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Structure of Antibiotics!

Guest alistair87

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Guest alistair87

Guys im hoping someone would be able to help me here!


Im just finishing my biology coursework, an im wonerding if antibiotics are made from proteins? and if an invading microorganism were to invade, could it inhibit it as with a protein i.e. change the tertiary structure and change the shape of the antigen binding site etc?


Pleeeeease help!

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Anti-biotic is, to put it simply, a chemical that kills nasty bugs without

killing or maiming you in the process.


There are naturally occuring ones, like Penicillin.

There are also some artificially produced ones.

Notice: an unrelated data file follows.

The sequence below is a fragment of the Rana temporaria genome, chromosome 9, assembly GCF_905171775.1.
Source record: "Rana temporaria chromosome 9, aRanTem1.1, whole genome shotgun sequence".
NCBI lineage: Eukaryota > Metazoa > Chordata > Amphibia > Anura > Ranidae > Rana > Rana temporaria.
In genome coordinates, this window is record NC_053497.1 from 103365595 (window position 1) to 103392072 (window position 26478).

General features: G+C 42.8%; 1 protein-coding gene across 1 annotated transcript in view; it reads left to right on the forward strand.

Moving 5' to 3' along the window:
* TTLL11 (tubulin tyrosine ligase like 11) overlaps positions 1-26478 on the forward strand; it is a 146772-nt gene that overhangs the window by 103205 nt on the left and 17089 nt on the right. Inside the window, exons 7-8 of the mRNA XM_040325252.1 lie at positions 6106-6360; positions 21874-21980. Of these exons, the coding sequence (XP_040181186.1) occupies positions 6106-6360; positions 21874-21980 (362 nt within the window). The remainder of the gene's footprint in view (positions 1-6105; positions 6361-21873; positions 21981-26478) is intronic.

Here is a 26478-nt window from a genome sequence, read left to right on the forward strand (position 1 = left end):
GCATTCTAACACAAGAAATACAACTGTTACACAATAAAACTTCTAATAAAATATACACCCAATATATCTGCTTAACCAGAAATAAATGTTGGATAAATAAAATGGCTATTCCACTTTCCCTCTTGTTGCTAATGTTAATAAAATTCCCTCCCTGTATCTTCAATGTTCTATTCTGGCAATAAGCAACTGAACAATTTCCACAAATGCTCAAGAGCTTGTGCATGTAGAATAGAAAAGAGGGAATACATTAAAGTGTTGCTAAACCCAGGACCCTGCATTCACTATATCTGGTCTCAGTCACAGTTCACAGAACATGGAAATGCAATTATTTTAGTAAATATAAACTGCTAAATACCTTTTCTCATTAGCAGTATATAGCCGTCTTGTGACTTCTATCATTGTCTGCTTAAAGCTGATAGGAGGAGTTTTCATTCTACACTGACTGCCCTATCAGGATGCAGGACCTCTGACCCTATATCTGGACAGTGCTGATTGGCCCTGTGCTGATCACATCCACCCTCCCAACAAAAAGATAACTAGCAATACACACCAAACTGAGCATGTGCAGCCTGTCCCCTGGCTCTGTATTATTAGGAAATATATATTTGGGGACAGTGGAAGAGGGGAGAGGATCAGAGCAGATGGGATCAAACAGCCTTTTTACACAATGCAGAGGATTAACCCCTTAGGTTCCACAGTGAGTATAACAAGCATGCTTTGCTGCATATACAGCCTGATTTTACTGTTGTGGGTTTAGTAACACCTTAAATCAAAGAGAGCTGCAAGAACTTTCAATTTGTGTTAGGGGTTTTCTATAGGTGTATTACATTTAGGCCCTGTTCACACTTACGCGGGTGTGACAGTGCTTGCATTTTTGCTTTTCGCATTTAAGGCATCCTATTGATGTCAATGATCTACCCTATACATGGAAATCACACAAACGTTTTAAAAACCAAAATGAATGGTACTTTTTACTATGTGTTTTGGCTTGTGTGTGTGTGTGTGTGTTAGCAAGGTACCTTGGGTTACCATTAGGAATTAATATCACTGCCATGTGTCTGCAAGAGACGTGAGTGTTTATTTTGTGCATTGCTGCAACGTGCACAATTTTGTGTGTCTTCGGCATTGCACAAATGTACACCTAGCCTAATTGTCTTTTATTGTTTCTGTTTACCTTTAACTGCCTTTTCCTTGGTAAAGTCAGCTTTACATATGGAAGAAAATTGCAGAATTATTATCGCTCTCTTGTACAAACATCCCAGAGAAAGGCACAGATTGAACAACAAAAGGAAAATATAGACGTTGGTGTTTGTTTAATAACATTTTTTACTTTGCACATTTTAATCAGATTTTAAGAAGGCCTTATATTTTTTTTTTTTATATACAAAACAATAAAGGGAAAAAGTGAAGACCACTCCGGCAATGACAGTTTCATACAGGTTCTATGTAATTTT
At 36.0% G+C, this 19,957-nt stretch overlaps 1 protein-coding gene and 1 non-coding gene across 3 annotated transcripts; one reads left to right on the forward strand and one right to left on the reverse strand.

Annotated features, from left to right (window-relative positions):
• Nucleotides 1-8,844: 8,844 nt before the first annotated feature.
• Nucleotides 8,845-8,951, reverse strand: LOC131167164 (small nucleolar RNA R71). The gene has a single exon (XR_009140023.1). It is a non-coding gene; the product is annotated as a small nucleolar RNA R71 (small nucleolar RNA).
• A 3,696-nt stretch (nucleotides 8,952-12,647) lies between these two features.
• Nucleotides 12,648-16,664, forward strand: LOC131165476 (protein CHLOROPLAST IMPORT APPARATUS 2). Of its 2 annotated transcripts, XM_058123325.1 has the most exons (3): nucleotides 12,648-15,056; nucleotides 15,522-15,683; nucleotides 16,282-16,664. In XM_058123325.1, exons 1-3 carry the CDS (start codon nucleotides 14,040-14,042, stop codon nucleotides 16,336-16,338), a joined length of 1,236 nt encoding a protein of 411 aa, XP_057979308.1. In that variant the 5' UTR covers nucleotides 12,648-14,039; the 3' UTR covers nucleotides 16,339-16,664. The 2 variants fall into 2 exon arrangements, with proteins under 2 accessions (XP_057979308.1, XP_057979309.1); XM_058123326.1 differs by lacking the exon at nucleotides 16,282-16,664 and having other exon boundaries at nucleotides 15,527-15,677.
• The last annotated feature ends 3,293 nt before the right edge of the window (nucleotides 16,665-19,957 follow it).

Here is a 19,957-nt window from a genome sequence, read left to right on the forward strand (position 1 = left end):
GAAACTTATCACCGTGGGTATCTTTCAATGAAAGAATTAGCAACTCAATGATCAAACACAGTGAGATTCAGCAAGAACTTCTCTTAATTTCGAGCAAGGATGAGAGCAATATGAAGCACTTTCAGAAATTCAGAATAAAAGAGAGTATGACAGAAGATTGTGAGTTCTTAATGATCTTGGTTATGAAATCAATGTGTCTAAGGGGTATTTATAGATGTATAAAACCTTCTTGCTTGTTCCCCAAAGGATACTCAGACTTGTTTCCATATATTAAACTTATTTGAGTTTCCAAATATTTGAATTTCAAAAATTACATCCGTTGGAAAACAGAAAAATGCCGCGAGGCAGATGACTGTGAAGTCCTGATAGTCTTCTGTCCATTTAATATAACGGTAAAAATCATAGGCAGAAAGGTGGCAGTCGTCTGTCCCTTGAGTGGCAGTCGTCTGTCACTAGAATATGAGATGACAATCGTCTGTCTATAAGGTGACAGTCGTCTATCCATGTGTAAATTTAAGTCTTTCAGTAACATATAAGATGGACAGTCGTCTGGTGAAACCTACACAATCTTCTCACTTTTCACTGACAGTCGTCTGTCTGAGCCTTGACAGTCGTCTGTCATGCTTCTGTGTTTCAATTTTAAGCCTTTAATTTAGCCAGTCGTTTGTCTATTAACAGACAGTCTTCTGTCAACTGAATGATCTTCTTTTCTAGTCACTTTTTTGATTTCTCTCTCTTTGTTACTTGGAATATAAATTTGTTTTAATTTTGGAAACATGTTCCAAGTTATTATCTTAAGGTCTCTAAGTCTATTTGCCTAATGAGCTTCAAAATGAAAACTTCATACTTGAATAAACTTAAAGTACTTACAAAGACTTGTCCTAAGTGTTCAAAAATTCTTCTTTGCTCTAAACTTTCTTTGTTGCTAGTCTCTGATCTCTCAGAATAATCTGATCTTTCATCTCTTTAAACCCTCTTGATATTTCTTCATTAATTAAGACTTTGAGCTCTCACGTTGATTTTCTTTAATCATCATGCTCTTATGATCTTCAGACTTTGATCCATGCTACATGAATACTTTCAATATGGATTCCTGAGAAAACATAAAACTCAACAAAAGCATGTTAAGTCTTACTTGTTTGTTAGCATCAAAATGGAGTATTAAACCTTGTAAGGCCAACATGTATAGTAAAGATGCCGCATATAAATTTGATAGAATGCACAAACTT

The artificially produced ones may or may not be proteins.

The molecules extracted from organic sources, like penicillin mould,

are almost certainly proteins.


And yes bacteria can produce other proteins that interfere with

anti-biotics, hence anti-biotic resistant bacteria.

One example of this is Beta-lactam(penicillin) some bacteria produce

a protein called Beta-lactamase which basically shreds the Beta-lactam

molecule to bits. (After which it doesn't work so good :) )


Generally IIRC AB resistant bacteria have several main ways,

1) They produce a protein that shreds or gums up the anti-biotic.

2) They produce a protein that stops the anti-biotic entering the bacteria.

3) They produce a protein that destroys the anti-biotic inside the bacteria.

4) Golden-S also I think has an active pump system that expells AB's from

the cell although I could be wrong on that.



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correct me if I'm wrong, based on what I've learned so far, antibiotics are either produced by fungi, bacteria themselves, or manufacturers... the artificially made ones includes anti-metabolites, analogues, etc.

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